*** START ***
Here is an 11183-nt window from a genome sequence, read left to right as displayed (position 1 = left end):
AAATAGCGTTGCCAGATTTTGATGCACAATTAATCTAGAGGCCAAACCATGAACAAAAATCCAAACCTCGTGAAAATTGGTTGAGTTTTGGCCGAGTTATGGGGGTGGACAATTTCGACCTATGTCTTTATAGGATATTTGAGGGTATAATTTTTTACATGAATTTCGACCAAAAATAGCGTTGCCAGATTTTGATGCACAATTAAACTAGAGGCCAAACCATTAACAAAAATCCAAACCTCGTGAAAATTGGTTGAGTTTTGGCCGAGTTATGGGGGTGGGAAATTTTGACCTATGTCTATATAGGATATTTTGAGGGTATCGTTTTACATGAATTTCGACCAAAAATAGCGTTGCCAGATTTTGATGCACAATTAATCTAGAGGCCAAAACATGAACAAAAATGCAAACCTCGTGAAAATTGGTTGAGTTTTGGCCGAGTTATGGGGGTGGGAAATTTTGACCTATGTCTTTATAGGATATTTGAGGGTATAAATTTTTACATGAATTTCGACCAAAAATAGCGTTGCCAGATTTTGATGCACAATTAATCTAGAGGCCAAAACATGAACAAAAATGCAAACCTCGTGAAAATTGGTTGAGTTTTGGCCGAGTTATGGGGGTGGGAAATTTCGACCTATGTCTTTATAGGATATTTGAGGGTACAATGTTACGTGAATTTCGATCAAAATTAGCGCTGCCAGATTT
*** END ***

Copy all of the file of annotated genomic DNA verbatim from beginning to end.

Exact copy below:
Here is an 11183-nt window from a genome sequence, read left to right as displayed (position 1 = left end):
AAATAGCGTTGCCAGATTTTGATGCACAATTAATCTAGAGGCCAAACCATGAACAAAAATCCAAACCTCGTGAAAATTGGTTGAGTTTTGGCCGAGTTATGGGGGTGGACAATTTCGACCTATGTCTTTATAGGATATTTGAGGGTATAATTTTTTACATGAATTTCGACCAAAAATAGCGTTGCCAGATTTTGATGCACAATTAAACTAGAGGCCAAACCATTAACAAAAATCCAAACCTCGTGAAAATTGGTTGAGTTTTGGCCGAGTTATGGGGGTGGGAAATTTTGACCTATGTCTATATAGGATATTTTGAGGGTATCGTTTTACATGAATTTCGACCAAAAATAGCGTTGCCAGATTTTGATGCACAATTAATCTAGAGGCCAAAACATGAACAAAAATGCAAACCTCGTGAAAATTGGTTGAGTTTTGGCCGAGTTATGGGGGTGGGAAATTTTGACCTATGTCTTTATAGGATATTTGAGGGTATAAATTTTTACATGAATTTCGACCAAAAATAGCGTTGCCAGATTTTGATGCACAATTAATCTAGAGGCCAAAACATGAACAAAAATGCAAACCTCGTGAAAATTGGTTGAGTTTTGGCCGAGTTATGGGGGTGGGAAATTTCGACCTATGTCTTTATAGGATATTTGAGGGTACAATGTTACGTGAATTTCGATCAAAATTAGCGCTGCCAGATTT